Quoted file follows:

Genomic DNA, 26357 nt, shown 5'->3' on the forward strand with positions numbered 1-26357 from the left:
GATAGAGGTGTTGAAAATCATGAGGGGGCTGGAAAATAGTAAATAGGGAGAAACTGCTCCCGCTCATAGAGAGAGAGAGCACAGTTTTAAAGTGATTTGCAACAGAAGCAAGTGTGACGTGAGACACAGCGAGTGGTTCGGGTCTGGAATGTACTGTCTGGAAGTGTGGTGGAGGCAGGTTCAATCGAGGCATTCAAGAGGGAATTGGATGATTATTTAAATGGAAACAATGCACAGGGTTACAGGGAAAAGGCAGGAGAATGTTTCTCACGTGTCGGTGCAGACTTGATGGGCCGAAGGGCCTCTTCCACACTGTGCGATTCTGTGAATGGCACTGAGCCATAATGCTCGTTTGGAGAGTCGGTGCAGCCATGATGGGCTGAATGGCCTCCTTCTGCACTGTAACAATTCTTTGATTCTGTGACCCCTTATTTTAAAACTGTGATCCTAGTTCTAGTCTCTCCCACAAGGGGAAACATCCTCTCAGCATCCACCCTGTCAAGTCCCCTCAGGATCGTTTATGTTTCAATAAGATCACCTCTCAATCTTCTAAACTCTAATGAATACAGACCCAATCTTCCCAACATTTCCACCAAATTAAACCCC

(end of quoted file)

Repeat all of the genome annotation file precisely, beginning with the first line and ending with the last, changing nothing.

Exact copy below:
Genomic DNA, 26357 nt, shown 5'->3' on the forward strand with positions numbered 1-26357 from the left:
GATAGAGGTGTTGAAAATCATGAGGGGGCTGGAAAATAGTAAATAGGGAGAAACTGCTCCCGCTCATAGAGAGAGAGAGCACAGTTTTAAAGTGATTTGCAACAGAAGCAAGTGTGACGTGAGACACAGCGAGTGGTTCGGGTCTGGAATGTACTGTCTGGAAGTGTGGTGGAGGCAGGTTCAATCGAGGCATTCAAGAGGGAATTGGATGATTATTTAAATGGAAACAATGCACAGGGTTACAGGGAAAAGGCAGGAGAATGTTTCTCACGTGTCGGTGCAGACTTGATGGGCCGAAGGGCCTCTTCCACACTGTGCGATTCTGTGAATGGCACTGAGCCATAATGCTCGTTTGGAGAGTCGGTGCAGCCATGATGGGCTGAATGGCCTCCTTCTGCACTGTAACAATTCTTTGATTCTGTGACCCCTTATTTTAAAACTGTGATCCTAGTTCTAGTCTCTCCCACAAGGGGAAACATCCTCTCAGCATCCACCCTGTCAAGTCCCCTCAGGATCGTTTATGTTTCAATAAGATCACCTCTCAATCTTCTAAACTCTAATGAATACAGACCCAATCTTCCCAACATTTCCACCAAATTAAACCCC